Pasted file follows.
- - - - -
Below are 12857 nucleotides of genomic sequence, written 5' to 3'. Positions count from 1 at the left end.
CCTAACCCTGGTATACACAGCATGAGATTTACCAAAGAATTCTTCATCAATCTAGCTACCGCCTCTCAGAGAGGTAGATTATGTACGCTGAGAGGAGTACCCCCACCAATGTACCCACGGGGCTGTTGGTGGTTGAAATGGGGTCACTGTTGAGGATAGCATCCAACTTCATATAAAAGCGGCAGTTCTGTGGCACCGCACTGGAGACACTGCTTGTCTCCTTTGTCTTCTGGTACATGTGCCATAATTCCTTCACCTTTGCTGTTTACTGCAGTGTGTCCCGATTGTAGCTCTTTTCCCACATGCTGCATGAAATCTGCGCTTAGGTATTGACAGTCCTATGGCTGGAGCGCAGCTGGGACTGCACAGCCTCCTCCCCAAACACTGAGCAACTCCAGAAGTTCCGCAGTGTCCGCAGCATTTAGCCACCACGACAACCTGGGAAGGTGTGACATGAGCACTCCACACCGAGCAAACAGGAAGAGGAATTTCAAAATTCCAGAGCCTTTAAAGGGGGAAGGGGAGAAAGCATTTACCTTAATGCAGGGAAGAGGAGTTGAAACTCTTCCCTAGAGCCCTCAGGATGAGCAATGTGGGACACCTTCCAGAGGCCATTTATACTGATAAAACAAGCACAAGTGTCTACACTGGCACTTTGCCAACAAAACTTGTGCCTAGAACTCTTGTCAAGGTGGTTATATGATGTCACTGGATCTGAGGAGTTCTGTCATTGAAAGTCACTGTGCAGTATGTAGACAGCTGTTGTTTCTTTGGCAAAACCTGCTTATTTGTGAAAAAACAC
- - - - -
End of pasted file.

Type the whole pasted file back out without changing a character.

Below are 12857 nucleotides of genomic sequence, written 5' to 3'. Positions count from 1 at the left end.
CCTAACCCTGGTATACACAGCATGAGATTTACCAAAGAATTCTTCATCAATCTAGCTACCGCCTCTCAGAGAGGTAGATTATGTACGCTGAGAGGAGTACCCCCACCAATGTACCCACGGGGCTGTTGGTGGTTGAAATGGGGTCACTGTTGAGGATAGCATCCAACTTCATATAAAAGCGGCAGTTCTGTGGCACCGCACTGGAGACACTGCTTGTCTCCTTTGTCTTCTGGTACATGTGCCATAATTCCTTCACCTTTGCTGTTTACTGCAGTGTGTCCCGATTGTAGCTCTTTTCCCACATGCTGCATGAAATCTGCGCTTAGGTATTGACAGTCCTATGGCTGGAGCGCAGCTGGGACTGCACAGCCTCCTCCCCAAACACTGAGCAACTCCAGAAGTTCCGCAGTGTCCGCAGCATTTAGCCACCACGACAACCTGGGAAGGTGTGACATGAGCACTCCACACCGAGCAAACAGGAAGAGGAATTTCAAAATTCCAGAGCCTTTAAAGGGGGAAGGGGAGAAAGCATTTACCTTAATGCAGGGAAGAGGAGTTGAAACTCTTCCCTAGAGCCCTCAGGATGAGCAATGTGGGACACCTTCCAGAGGCCATTTATACTGATAAAACAAGCACAAGTGTCTACACTGGCACTTTGCCAACAAAACTTGTGCCTAGAACTCTTGTCAAGGTGGTTATATGATGTCACTGGATCTGAGGAGTTCTGTCATTGAAAGTCACTGTGCAGTATGTAGACAGCTGTTGTTTCTTTGGCAAAACCTGCTTATTTGTGAAAAAACAC